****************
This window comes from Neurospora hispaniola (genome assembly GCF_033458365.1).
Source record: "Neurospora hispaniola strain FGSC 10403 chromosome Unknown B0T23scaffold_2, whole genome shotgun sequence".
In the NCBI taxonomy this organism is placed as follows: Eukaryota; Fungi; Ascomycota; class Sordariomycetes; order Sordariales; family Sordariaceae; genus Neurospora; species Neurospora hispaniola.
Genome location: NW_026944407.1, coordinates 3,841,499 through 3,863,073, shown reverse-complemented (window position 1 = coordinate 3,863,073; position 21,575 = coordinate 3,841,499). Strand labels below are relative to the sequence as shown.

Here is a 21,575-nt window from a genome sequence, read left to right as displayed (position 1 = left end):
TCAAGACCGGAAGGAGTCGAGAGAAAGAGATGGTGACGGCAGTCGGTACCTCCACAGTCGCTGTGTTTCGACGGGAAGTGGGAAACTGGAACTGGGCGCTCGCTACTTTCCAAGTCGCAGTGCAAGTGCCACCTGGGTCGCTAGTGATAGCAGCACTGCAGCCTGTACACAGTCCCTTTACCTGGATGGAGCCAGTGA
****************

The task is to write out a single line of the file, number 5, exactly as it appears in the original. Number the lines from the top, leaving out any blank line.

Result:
Here is a 21,575-nt window from a genome sequence, read left to right as displayed (position 1 = left end):